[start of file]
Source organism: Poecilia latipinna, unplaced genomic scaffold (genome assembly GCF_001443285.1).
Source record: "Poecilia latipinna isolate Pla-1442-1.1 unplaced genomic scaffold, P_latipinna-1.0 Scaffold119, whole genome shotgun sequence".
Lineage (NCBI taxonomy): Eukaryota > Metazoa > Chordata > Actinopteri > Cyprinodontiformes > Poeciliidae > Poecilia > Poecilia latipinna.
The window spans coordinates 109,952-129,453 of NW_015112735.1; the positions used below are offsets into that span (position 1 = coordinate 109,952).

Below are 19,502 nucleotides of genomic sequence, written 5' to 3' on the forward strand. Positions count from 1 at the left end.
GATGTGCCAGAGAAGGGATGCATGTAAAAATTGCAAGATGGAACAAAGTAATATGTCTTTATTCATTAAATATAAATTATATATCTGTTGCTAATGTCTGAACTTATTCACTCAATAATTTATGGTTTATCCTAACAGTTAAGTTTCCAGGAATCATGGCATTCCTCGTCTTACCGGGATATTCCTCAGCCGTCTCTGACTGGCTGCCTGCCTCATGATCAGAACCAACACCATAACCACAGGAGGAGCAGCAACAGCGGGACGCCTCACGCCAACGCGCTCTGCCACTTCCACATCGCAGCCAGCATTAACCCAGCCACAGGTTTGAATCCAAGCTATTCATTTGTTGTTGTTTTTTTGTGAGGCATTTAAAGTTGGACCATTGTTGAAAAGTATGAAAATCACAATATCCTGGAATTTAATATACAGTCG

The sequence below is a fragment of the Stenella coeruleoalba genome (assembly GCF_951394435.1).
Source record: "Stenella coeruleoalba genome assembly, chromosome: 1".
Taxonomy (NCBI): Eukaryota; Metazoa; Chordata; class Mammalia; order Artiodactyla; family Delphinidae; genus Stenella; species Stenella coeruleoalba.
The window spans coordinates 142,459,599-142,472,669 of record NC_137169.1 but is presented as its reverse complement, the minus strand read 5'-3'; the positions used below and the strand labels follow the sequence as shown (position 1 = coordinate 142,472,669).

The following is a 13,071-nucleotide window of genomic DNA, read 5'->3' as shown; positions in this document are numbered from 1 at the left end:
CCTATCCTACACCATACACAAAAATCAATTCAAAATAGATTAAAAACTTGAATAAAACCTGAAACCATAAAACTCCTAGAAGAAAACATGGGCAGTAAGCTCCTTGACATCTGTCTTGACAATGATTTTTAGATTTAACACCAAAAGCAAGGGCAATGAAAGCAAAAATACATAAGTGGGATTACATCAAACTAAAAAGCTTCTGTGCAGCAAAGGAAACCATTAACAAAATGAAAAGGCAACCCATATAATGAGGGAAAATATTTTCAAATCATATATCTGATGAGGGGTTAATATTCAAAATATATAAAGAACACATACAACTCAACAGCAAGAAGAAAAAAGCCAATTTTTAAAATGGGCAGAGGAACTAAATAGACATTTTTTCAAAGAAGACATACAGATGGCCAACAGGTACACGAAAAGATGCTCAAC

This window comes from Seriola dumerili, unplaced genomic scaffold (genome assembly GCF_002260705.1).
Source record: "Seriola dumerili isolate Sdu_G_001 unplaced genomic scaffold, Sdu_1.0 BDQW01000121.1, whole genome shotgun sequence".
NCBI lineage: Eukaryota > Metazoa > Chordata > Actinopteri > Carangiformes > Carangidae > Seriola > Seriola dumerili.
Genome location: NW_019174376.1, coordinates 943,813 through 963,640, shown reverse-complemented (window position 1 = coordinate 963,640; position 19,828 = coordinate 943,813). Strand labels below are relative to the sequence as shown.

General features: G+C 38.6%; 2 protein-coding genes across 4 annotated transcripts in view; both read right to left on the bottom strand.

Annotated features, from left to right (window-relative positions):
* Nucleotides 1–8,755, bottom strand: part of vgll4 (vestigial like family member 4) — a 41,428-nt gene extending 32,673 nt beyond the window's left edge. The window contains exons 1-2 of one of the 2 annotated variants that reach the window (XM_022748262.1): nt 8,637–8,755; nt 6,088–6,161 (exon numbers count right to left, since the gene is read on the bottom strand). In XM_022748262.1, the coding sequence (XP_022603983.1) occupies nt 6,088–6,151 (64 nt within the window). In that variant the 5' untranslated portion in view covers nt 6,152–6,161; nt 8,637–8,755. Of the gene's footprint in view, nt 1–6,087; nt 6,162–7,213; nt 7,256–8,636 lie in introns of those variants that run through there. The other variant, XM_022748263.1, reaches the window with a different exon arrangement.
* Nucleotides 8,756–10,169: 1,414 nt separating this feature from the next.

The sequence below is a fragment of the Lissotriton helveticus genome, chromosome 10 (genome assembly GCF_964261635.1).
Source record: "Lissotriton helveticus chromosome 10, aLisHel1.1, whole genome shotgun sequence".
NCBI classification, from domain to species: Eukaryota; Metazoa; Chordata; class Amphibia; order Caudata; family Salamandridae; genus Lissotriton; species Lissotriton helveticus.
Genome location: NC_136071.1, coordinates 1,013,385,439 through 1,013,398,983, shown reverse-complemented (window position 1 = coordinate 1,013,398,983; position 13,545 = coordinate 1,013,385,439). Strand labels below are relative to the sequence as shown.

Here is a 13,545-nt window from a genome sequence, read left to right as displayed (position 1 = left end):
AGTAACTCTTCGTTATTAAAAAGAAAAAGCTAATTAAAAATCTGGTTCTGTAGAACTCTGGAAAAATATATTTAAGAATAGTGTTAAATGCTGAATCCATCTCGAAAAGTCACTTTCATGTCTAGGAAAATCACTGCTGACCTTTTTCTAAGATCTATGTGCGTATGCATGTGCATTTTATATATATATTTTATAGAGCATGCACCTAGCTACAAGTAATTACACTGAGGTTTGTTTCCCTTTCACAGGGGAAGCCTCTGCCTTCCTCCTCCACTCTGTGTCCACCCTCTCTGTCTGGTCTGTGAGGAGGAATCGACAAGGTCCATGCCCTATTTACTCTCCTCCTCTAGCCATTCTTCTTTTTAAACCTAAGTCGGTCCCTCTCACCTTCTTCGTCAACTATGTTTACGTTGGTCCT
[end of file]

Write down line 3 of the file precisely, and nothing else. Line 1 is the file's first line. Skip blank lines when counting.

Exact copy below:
Lineage (NCBI taxonomy): Eukaryota > Metazoa > Chordata > Actinopteri > Cyprinodontiformes > Poeciliidae > Poecilia > Poecilia latipinna.